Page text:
From among 2011’s many success stories, here are 10 of The Nature Conservancy’s favorites.
By purchasing 631 undeveloped acres, we protected critical black bear habitat in north Central Florida – forever. This new conservation area, located just west of the St. Johns River and named Hollywood Pines, helps maintain Florida’s single most important bear connector.
$100 million was allocated by the USDA for the purchase of conservation easements in the headwaters of the Greater Everglades, in large part due to Conservancy efforts. The federal government is also moving toward the establishment of an exciting, 150,000-acre wildlife refuge in the region.
The Conservancy led a team that restored the only known Yellow River spawning location for the Gulf sturgeon. It’s not only this 200 million-year-old fish that will benefit; a breached riverbank will no longer pollute the unspoiled Panhandle blackwater river with 60 tons of sediment each year.
Two seriously imperiled birds enjoyed record breeding seasons at The Disney Wilderness Preserve. A tiny but thriving translocated red-cockaded woodpecker colony produced 10 fledglings, while 23 Florida scrub-jay fledglings were documented. All depend on carefully managed habitat at our flagship preserve.
After our early success with Python Patrol (established in the Keys to stop the invasion of the potentially devastating, non-native Burmese python) and with support from the Florida Fish and Wildlife Conservation Commission, the Conservancy has expanded its reporting system, training of responders and hotline to include additional invasive animals and fish across South Florida.
Six oyster reefs were restored in Canaveral National Seashore in 2011, exceeding expectations. A new “oyster grate” experiment was continued on two reefs as a possible alternative or supplement to the successful mat technique used for the last several years. Oyster reefs filter our water, stabilize eroding coastlines and offer a prime nursery habitat for fish, crab, shrimp and other critters.
At Avon Park Air Force Range, the Conservancy is finalizing conservation easements on lands that will both benefit nature and buffer the military mission from incompatible land uses. We’re also restoring native habitats at the base through fire and invasive species control.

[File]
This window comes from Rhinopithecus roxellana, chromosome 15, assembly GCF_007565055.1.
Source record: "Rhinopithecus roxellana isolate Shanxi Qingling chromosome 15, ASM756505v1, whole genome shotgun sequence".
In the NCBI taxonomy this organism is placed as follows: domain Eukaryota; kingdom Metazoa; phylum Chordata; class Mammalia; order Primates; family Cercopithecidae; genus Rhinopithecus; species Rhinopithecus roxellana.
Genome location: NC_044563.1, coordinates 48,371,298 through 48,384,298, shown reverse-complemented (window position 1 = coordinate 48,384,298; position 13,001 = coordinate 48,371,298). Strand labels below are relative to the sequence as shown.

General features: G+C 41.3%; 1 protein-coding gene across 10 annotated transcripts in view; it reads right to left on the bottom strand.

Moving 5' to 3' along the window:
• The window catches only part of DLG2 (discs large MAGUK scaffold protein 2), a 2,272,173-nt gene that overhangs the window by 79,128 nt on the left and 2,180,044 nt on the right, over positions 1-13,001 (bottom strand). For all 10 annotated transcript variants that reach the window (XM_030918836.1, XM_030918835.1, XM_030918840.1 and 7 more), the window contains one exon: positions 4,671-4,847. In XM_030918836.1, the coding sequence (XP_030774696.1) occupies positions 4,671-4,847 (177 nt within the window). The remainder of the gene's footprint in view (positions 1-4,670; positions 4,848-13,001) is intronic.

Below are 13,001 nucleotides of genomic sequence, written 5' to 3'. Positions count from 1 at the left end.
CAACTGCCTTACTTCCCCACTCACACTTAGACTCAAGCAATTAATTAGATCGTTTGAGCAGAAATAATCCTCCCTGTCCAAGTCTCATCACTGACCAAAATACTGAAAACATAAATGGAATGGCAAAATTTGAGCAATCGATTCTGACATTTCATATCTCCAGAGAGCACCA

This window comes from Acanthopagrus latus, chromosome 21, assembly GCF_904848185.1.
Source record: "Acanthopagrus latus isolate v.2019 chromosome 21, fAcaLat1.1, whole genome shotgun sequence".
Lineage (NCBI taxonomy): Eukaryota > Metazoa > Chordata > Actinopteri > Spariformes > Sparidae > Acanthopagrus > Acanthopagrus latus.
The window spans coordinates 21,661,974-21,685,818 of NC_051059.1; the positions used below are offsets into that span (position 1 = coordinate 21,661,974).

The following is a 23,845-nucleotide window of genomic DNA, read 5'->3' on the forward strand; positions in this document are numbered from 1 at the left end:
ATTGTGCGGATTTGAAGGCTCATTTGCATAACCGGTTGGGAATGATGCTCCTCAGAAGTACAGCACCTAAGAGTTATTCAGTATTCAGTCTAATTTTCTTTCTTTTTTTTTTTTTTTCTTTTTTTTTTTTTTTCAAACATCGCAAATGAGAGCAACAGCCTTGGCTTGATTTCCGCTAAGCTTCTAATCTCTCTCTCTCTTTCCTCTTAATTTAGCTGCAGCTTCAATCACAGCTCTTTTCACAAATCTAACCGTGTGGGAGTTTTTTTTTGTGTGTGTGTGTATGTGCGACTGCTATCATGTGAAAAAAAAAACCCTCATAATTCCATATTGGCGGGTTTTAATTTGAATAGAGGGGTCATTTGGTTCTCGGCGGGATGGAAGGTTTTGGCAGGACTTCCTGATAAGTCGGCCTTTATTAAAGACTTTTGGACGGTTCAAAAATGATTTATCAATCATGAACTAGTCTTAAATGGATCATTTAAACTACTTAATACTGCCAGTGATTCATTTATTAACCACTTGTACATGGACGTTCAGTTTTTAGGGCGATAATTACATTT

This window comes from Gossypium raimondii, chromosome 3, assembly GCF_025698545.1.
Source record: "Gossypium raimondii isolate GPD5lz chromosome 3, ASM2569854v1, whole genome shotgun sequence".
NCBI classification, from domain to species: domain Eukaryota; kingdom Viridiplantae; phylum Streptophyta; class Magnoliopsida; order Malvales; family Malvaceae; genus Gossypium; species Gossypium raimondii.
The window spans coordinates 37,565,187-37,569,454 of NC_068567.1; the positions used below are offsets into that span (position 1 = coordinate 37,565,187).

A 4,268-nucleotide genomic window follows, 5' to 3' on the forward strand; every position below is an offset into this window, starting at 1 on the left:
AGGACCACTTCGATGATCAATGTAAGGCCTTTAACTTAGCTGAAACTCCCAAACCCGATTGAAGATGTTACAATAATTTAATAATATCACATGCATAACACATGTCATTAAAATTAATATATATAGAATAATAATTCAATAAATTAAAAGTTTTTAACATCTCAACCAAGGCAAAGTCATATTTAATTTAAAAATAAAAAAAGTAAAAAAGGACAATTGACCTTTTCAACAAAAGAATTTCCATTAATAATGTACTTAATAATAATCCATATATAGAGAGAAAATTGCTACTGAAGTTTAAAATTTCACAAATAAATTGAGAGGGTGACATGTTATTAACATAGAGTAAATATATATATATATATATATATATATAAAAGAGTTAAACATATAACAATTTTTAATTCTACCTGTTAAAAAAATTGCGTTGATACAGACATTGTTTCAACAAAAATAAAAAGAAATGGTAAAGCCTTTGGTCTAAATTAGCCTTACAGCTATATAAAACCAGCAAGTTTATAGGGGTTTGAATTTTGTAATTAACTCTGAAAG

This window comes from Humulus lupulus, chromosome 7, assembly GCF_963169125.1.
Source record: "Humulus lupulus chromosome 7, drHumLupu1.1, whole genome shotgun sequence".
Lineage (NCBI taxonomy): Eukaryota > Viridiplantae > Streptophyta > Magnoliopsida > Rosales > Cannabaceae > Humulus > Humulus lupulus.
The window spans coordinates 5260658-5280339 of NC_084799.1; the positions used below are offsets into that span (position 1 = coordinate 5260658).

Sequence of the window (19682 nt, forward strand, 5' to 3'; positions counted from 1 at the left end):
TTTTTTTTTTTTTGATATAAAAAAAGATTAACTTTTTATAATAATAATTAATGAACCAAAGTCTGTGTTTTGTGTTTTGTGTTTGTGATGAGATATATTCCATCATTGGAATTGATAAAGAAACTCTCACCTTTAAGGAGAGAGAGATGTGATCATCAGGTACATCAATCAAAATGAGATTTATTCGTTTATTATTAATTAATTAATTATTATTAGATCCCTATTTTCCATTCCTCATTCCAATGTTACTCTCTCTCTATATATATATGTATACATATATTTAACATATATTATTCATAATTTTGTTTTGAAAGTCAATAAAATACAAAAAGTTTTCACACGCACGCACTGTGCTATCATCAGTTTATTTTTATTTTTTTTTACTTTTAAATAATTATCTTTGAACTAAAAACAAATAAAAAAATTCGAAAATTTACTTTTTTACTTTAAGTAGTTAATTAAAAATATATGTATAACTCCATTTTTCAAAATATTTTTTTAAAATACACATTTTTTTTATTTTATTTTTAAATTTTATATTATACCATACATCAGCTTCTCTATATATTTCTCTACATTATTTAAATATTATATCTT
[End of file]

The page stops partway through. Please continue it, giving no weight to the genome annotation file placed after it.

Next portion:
Deep within St. Martin’s Marsh Aquatic Preserve, this 2-year project featured experiments to restore degraded seagrass habitat, as well as boater outreach and behavior monitoring. Results will help inform restoration of this critical and productive habitat all along Florida’s Gulf Coast.
Our professional fire teams conducted controlled burns on 93,569 acres of natural lands statewide, including 51 different conservation sites, and helped control 21 wildfires at the request of our partners. Our total number of acres burned now exceeds a half-million!
The Conservancy hosted the “2nd Reef Resilience Conference”, the official workshop of the 26th U.S. Coral Reef Task Force Meeting in Ft. Lauderdale. More than 300 scientists and journalists from Florida and around the world attended this showcase for our Florida Reef Resilience Program, established to improve the health of Florida’s renowned coral reefs.
Donors are needed right now to help assure the future of the Florida panther. To reach protected areas north of the Caloosahatchee River, these endangered, wide-roaming creatures depend upon a tract we call Panther Crossing. Together, we can help the panther survive.
Thank you for making it all possible! Will you help us continue this work with a generous year-end gift?